Excuse cowboy Cody Moody for not being on top of his game.
Saturday was his first rodeo.
Moody, 20, of Exeter had been to the Clovis Rodeo many times. This time, he was on center stage rather than in the stands.
And like many first-timers, Moody had his share of rookie mistakes.
Never miss a local story.
Most notably: Falling off his saddle bronc horse and hitting the top of his head before a sellout crowd of 8,500-plus at the rodeo grounds.
Still, he was all smiles afterward, even if he failed to last the required 8 seconds to register a score.
When you fall on your head, at least you know you won’t break an ankle.
Exeter cowboy Cody Moody
“When you fall on your head, at least you know you won’t break an ankle,” Moody said. “It was just fun going out there. Wish I’d done better. I’m not too far from home. It would’ve been nice to have stayed on.
“But it was my first rodeo.”
France native and cowboy Evan Jayne can relate to Moody’s rookie struggles.
Growing up in the countryside in a southern village called Cuges-les-Pins, Jayne participated in a few junior rodeos in Europe before deciding to move to Houston at 16 and dedicate himself to the rodeo lifestyle.
He tried everything – from bareback to saddle bronc to bull riding – to figure out his best event.
“Fell on my face many times,” Jayne said. “But I always got back up. Sometimes slower than other times. But I always got up.”
Now 33, Jayne has established himself as one of the top bareback riders and last year became the first European-born cowboy to qualify for National Finals Rodeo in Las Vegas.
He led the field through two rounds at the Clovis Rodeo, too, after riding “Sourdough” to an event-high 84.5 points. A final round of different competitors will ride Sunday.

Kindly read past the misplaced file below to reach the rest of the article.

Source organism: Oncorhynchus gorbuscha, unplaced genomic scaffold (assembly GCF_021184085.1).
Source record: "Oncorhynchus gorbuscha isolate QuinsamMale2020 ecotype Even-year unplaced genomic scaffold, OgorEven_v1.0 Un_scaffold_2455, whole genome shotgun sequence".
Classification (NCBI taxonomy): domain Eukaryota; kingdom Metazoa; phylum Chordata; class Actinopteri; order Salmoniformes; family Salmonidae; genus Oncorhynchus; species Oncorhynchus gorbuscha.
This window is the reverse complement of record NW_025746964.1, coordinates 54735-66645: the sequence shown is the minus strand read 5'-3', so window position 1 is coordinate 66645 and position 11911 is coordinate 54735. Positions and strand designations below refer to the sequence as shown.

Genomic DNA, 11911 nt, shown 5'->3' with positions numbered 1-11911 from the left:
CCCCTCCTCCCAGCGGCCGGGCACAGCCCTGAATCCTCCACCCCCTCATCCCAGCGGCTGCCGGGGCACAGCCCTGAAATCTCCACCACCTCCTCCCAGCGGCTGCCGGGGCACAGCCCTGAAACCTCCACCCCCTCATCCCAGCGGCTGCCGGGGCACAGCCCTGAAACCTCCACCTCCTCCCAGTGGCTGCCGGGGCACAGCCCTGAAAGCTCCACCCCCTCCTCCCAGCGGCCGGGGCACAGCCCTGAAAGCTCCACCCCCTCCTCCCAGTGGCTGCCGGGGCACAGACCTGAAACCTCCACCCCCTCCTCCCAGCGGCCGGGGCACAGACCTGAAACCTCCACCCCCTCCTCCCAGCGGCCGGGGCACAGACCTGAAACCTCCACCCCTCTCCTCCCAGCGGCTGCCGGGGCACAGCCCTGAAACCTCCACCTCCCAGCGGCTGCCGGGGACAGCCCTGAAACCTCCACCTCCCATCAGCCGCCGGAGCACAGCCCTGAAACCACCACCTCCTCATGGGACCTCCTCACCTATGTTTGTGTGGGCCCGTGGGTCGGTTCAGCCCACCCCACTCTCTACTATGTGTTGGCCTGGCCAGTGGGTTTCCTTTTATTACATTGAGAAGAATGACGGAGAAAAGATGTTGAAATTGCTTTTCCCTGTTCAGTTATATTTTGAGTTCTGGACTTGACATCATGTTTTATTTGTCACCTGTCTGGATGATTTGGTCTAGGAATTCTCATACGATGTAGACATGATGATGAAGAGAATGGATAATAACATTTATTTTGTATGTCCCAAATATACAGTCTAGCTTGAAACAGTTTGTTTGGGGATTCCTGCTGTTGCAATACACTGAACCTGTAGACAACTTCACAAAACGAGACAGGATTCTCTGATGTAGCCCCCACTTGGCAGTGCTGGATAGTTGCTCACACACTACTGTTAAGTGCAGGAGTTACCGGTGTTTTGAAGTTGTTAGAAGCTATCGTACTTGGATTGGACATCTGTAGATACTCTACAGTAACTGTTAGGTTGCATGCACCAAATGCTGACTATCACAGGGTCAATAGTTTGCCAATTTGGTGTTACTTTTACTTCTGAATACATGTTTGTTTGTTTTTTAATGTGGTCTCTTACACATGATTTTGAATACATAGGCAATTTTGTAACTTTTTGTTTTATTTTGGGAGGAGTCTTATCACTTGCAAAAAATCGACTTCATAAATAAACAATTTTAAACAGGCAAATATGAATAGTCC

Sourdough was the winning horse last year in Clovis.
Bareback rider Evan Jayne led the field through two days after scoring 84.5 points on the horse “Sourdough.” There’s still one more round of races Sunday. Sourdough was the winning horse at last year’s Clovis Rodeo.
“I talked to my wife before the trip and told her, ‘I need that horse named Sourdough,’ ” Jayne said. “When you draw a horse like Sourdough, which is kind of an easy ride, it takes all the pressure away.
“All you got to do is stay cool, stay calm and stick to the basics. And you’re going to come out toward the tops. I’m pretty happy.”
Fellow bareback rider Buck Lunak of Montana tried to challenge Jayne. He even received two rides after his first horse bucked straight toward the one muddy area of the rodeo grounds, which prompted judges to give him the opportunity to ride a different horse.
Lunak accepted the second ride, though he had only 5 minutes to recover from his first go-round.
“I was tired, but I wanted to try to get a better score,” Lunak said. “Second horse didn’t do as well. Maybe I should’ve stuck with my first score.
“Those are the decisions you have to make on the fly. I did all right. Hopefully, I’ll do better next year.”
Moody, the rookie from Exeter, felt the same way.
“I’ll be back,” Moody said. “And I’ll do better.”
SUNDAY’S CLOVIS RODEO SCHEDULE
- Noon: Special Kids Rodeo (in partnership with Break the Barriers)
- 2 p.m.: Final Rodeo Performance – Championship
- Of note: Sunday also is Tough Enough to Wear Pink Day. … Reserved seating is $20.